Hedgeweek Special Report: Pensions across Europe warm to hedge funds as institutional allocations continue to grow

Some of the biggest European pensions including those run by Nestle, Electrolux, BT, Railpen Investments and a number of UK councils, are making significant allocations to hedge funds.


Nestle scheme, one of Switzerland's biggest pension funds with SFr6.2bn (GBP 1.1 billion) is investing 18% in hedge funds. The investment, amounting to more than SFr1 billion, is one of the largest allocations of assets to hedge funds by a European pension fund.


The Nestle scheme, which has 13,300 contributors and pensioners, boosted its allocation from less than 1% in 1996 to a strategic weighting of 5% this year.


Nestle, which hires external fund of hedge funds specialists, has used Unigestion, a Geneva-based group, since 1997. It has recently hired two other firms: Grosvenor Capital Management, based in Chicago, and Union Bancaire Privee Asset Management, a New York-based subsidiary of the Geneva bank.


Electrolux AB, the world's largest maker of home appliances, has also invested some of its Swedish pension assets in hedge funds to boost returns.


The Stockholm-based company has put "between 5-10% of the 1.2 billion Swedish-krona (USD 155 million) pension fund into hedge funds. Spokesman, Jacob Broberg, said a team from Electrolux will visit the US this week to look at investing a similar portion of its US retirement assets in hedge funds.


According to a report by Morgan Stanley, one in six continental European pension plans invests in hedge funds, compared with one in 50 in the UK.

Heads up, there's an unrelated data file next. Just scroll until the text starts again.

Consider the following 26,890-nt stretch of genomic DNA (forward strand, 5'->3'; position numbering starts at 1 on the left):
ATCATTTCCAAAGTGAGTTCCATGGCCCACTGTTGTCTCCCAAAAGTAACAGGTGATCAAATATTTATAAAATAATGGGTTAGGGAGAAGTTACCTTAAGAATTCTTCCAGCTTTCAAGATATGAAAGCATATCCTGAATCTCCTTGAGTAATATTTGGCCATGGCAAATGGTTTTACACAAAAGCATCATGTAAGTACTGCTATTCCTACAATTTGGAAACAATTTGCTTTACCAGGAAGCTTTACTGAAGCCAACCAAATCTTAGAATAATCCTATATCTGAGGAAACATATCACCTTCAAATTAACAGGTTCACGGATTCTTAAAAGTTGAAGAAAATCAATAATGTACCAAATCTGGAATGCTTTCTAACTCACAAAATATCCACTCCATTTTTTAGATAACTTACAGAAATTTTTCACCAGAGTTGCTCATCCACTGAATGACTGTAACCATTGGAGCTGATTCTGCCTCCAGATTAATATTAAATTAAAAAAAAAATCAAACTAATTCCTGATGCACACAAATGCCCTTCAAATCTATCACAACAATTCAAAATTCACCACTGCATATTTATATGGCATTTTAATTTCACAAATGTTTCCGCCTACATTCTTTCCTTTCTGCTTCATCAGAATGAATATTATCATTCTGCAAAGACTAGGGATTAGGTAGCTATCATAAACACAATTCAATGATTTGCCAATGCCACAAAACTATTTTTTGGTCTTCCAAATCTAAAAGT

But there are signs that the situation is changing in the UK where a number of key pension schemes are allocating to hedge funds.


For example, Railpen Investments, RT Group's pension fund which includes the British Railways and the British Transport Police superannuation funds, is planning to invest over GBP 600 million  or 5% of its assets in hedge funds.


Chris Hitchen, Railpen's chief investment officer, advised the move as part of a diversification strategy. Railpen, which controls about GBP 13.6 billion in assets, intends to invest in a fund of hedge funds and only a couple of Railpen's nine pension schemes will not invest in hedge funds.


Last week Clwyd Pension Fund announced it was allocating to funds of hedge funds. The lead authority for the Clwyd Pension Fund, Flintshire County Council, is the latest in a growing number of UK Counties allocating pension fund assets to alternative investments.


Dorset County Council has also revealed it is looking for fund of hedge fund managers to invest GBP 45 million - or 5% of its scheme.


Flintshire County Council, which administers the GBP 550 million Clwyd scheme, has appointed fund of hedge fund managers Quellos and Pioneer to run GBP 11m each. This brings Clwyd's exposure to hedge funds to 17% of its total scheme assets with Barclays Global Investors running a GBP 50 million market neutral fund and an GBP 11 million currency hedge fund run by Goldman Sachs Asset Management and Gartmore.


This level of exposure is higher than average in the UK and is set to rise.


Nigel Meir, Pioneer Investments' Head of Sales and Distribution for the UK, welcomed the allocation: "We have only recently begun talking to the UK institutional market.  UK institutions are among the most demanding investors in the world and we had very strong competition.  It is extremely encouraging for our business development plans that we have secured this mandate win so soon after entering this market."


A spokesperson on behalf of Flintshire County Council gave some clues as to what it was looking for in a fund of funds manager, noting: "In this highly specialist area, we selected Pioneer Alternative Investments for the strength of their process, their performance record and the stability of the investment team."